Vainglory vs Humility

March 22, 2022

By Gina Padilla

Merriam-Webster’s dictionary defines vainglory as: excessive or ostentatious pride especially in one’s achievements. Social media is a living monument to vainglory which constantly screams like an attention-seeking four-year-old: “Look at me! Look at me! Look at me!” 

Humility, on the other hand, is rarely discussed and seldom seen in our self-obsessed social media pages.

To be honest, I never had a good understanding of humility most of my life. I knew that Jesus was humble. He went around healing people and hanging out with the poor and downtrodden, so I thought to be humble you had to give away everything you had and live like Jesus.

Then I read Rick Warren’s quote, “Humility is not thinking less of yourself, but thinking of yourself less.”

That really struck a chord with me. Is it possible in this vainglorious culture to think of yourself less? The internet has brought the world into our pockets. In an instant we can share our videos, pictures, and opinions about anything with hundreds, thousands, or millions if by chance we go “viral.” We are constantly checking our feed, monitoring likes, forwards and holding our breath in anticipation of “trending.”

Since our fallen world is run by the prince of vainglory himself, satan (I don’t capitalize his name purposely), it’s no surprise that pride — the exact opposite of humility — is what is lauded today. You only need to look at billboards, television, and social media feeds to see what society values. We’re bombarded with the beautiful, wealthy, powerful, and successful, but rarely, if ever, do we see the humble.

As I was thinking about this God brought to my mind a memory from when I was in college. I was a sports reporter for the Oakland Post at Oakland University (go Pioneers! — the Golden Grizzlies didn’t exist yet!) At every game, there was an older man who was always there cheering. It didn’t matter if it was men’s basketball or women’s volleyball, he was there supporting OU.

My editor had asked me to do a story about him. I eagerly approached him after a game one day and figured he’d be excited to talk as most people are. He quietly deferred and said he would have to pray about it before he could talk to me. My arrogant, know-it-all, 20-something self was appalled. My thoughts, I’m sorry to say something like this: “Pray about it? What could he possibly be praying for? Why would he have to pray about something so trivial as doing an article for the school newspaper? How ridiculous!”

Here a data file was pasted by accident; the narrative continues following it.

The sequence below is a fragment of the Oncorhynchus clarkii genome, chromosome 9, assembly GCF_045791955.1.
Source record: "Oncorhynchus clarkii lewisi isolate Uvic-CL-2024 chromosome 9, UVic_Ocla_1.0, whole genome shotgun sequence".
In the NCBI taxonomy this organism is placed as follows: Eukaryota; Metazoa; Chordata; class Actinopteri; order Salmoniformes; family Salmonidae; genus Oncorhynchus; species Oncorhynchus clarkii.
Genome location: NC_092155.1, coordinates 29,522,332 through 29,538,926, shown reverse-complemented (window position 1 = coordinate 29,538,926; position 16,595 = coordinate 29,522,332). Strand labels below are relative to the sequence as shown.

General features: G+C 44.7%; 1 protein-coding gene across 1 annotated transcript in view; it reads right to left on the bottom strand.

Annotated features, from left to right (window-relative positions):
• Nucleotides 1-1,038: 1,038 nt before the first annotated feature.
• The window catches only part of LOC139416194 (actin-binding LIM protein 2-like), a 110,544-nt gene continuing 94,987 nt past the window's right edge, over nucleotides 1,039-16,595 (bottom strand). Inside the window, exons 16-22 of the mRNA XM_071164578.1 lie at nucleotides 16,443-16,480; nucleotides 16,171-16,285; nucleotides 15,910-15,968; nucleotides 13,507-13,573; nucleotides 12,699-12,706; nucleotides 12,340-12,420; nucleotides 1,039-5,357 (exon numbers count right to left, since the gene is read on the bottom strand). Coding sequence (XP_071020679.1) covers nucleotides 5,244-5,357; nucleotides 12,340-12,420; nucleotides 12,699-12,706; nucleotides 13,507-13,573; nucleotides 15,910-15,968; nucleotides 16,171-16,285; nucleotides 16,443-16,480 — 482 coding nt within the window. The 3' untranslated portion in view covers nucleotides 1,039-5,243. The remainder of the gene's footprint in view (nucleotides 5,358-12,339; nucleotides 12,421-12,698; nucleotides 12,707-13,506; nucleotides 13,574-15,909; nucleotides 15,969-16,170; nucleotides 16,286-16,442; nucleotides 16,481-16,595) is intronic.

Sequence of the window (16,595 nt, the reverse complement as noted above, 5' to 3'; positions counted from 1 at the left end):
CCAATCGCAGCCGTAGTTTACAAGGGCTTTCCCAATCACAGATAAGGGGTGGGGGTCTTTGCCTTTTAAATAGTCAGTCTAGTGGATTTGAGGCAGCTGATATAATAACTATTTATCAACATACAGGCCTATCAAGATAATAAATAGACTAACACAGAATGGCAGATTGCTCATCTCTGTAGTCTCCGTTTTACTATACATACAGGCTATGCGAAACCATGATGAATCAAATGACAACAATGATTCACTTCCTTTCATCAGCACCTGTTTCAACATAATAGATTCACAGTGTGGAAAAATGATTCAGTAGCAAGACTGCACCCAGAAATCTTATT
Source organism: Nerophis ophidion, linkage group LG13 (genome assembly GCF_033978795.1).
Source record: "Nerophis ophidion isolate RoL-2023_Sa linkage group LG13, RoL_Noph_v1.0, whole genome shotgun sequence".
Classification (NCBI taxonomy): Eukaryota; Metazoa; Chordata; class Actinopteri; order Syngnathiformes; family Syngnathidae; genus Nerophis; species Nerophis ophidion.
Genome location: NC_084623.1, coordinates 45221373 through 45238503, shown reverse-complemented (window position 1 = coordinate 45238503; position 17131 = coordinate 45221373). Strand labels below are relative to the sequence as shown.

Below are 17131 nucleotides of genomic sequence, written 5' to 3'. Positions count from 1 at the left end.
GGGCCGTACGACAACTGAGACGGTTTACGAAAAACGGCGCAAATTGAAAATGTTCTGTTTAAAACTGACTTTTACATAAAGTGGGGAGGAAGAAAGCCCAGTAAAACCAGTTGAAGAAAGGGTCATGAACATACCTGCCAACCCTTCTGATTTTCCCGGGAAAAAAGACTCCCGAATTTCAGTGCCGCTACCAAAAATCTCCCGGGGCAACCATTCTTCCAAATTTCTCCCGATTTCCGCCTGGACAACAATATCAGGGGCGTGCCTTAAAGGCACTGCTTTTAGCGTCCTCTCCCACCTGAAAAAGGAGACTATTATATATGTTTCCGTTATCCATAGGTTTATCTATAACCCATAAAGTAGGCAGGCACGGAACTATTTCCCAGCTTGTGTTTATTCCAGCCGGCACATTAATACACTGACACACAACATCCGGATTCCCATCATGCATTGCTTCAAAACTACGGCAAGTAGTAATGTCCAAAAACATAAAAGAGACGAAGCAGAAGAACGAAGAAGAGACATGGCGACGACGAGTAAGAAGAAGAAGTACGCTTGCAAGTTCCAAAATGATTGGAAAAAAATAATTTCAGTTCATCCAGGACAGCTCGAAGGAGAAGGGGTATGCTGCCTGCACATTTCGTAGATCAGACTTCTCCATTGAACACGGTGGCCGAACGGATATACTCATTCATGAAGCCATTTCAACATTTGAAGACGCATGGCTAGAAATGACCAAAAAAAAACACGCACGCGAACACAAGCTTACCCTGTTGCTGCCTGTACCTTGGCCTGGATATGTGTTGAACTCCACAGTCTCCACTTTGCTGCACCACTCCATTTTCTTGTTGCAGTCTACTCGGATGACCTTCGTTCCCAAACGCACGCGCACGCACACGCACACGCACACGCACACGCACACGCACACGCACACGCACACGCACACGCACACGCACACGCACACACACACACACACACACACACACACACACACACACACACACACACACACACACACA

Obviously, I was not a good Christian at this time or even a nice person. I thought Jesus was someone you called on only for the big stuff like cancer or heart attacks, not for a school newspaper article. I told all this to my editor, rolling my eyes. I talked to the man a few days later and he said he prayed about it and didn’t feel comfortable doing it. Shaking my head, I wrote off the guy as a “God-freak” not understanding why he refused. 

I think I do now. 

Praying for God’s guidance is not weakness, it’s living in submission to God which is what we are called to do once we are saved. Christ should be living through us.

“Therefore, if anyone is in Christ, the new creation has come: The old has gone, the new is here!”

2 Corinthians 5:17 NIV

The man who refused to do the story didn’t want the focus to be on him. He was focused on God and wanted his focus to remain on God, not himself. He may have seen the article as a way to bring attention and glory to himself instead of bringing attention and glory to His Creator. It was a good lesson on humility that I totally missed. If I had any sense back then, I would have asked him to talk to me about his faith. But I didn’t have any sense back then, so here I am 30 years later still trying to figure this out. Praise the Lord for His patience and mercy!

Before we post that selfie, send that tweet, text, comment, or Instagram post we need to ask ourselves if we are serving ourselves or God? And if the answer is ourselves, we should follow the example of that humble OU fan and just say “no.”

“This is what the Lord says:

‘Let not the wise boast of their wisdom
or the strong boast of their strength
or the rich boast of their riches
but let the one who boasts boast about this:
that they have the understanding to know me,
that I am the Lord, who exercises kindness,
justice and righteousness on earth,
for in these I delight,’
declares the Lord.”

Jerimiah 9:23-24 NIV

Photo Credit: Amaury Gutierrez

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  1. Dave VanEpps says:

    That’s great, Gina! I love how you didn’t capitalize satan and then how you shared your reason why. What a great story about humility. Thanks for sharing!

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